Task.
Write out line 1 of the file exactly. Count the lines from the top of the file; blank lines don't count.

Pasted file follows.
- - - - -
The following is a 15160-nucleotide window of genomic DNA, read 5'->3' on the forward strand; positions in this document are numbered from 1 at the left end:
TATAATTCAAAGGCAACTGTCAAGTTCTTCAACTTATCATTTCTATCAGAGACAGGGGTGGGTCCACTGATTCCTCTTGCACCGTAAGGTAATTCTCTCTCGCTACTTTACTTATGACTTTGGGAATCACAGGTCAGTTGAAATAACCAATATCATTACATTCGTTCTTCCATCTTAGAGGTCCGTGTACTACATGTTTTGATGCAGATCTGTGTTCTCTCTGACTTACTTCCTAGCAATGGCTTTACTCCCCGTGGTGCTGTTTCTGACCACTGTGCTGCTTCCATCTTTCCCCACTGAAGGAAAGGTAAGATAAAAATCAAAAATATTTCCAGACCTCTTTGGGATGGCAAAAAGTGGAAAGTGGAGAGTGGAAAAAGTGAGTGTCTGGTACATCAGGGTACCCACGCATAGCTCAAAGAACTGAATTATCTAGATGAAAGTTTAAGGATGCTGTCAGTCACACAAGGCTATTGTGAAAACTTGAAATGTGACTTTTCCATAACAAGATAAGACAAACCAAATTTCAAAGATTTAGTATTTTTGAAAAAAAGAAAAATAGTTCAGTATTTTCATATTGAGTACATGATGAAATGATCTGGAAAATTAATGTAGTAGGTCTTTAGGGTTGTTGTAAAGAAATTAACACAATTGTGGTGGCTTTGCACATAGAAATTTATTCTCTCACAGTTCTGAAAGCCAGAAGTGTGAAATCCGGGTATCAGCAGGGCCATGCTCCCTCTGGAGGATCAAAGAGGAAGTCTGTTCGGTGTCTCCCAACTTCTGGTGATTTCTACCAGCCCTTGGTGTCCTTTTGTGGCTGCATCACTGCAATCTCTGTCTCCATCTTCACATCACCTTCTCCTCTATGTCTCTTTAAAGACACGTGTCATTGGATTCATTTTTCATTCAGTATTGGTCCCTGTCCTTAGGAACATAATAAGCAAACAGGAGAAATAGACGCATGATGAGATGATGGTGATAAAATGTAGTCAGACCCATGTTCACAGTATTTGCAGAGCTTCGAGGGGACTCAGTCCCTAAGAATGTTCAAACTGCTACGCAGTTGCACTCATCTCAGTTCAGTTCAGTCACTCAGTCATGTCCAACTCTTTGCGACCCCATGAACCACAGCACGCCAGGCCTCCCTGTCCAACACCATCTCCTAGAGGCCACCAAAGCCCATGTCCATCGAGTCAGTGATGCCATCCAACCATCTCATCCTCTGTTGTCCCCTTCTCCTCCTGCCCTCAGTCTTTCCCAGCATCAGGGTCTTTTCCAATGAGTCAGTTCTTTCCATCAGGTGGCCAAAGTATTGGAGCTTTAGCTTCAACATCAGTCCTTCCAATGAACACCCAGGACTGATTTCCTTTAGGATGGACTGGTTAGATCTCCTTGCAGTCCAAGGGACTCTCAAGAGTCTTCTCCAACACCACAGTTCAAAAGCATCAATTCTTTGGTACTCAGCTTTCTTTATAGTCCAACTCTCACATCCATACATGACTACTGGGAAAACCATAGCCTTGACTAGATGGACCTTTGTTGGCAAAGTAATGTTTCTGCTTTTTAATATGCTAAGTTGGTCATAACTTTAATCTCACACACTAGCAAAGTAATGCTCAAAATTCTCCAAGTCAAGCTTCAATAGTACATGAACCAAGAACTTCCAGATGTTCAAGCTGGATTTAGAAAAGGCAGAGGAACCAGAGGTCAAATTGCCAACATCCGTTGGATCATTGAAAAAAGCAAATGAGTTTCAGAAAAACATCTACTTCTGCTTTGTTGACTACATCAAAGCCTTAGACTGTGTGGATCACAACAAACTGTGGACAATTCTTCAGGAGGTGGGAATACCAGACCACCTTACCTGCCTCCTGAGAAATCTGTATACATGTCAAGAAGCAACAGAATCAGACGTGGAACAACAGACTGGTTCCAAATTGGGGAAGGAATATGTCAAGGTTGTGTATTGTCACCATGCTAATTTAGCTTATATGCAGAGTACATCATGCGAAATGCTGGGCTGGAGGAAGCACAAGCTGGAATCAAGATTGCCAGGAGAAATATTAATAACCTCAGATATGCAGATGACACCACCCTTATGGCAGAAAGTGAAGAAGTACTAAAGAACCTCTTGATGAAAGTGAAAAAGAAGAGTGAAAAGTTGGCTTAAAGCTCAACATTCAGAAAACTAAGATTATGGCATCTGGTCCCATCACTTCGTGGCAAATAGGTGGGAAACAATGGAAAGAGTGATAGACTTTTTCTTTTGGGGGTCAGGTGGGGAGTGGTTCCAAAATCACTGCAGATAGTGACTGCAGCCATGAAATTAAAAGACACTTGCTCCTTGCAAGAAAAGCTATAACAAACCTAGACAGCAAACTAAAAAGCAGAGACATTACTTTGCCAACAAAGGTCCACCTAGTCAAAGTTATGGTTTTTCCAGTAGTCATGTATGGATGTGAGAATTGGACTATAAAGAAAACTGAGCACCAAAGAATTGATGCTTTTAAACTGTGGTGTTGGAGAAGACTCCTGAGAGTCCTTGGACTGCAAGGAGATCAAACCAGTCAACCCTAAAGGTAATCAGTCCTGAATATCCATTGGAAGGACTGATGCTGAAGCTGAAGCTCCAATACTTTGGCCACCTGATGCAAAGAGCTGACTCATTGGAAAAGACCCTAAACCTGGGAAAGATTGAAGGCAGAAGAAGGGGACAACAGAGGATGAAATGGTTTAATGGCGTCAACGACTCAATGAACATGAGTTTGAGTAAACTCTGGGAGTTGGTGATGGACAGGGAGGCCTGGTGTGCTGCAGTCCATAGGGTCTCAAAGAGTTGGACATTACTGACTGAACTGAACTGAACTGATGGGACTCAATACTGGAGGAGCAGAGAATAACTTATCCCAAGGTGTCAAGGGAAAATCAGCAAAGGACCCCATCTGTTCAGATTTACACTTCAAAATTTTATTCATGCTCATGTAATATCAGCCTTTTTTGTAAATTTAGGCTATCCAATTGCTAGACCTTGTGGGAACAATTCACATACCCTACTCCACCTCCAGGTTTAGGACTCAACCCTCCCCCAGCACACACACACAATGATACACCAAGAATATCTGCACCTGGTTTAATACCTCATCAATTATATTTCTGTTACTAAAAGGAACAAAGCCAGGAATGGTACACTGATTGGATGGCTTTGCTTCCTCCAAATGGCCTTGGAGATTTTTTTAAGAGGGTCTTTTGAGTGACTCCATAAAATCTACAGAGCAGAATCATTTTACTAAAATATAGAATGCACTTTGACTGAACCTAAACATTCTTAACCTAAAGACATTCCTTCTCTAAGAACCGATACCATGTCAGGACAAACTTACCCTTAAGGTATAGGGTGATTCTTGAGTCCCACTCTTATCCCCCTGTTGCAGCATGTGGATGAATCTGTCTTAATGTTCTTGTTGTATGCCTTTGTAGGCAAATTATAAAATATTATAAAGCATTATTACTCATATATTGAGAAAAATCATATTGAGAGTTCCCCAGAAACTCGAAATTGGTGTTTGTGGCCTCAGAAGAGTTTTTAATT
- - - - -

The following is a 15160-nucleotide window of genomic DNA, read 5'->3' on the forward strand; positions in this document are numbered from 1 at the left end: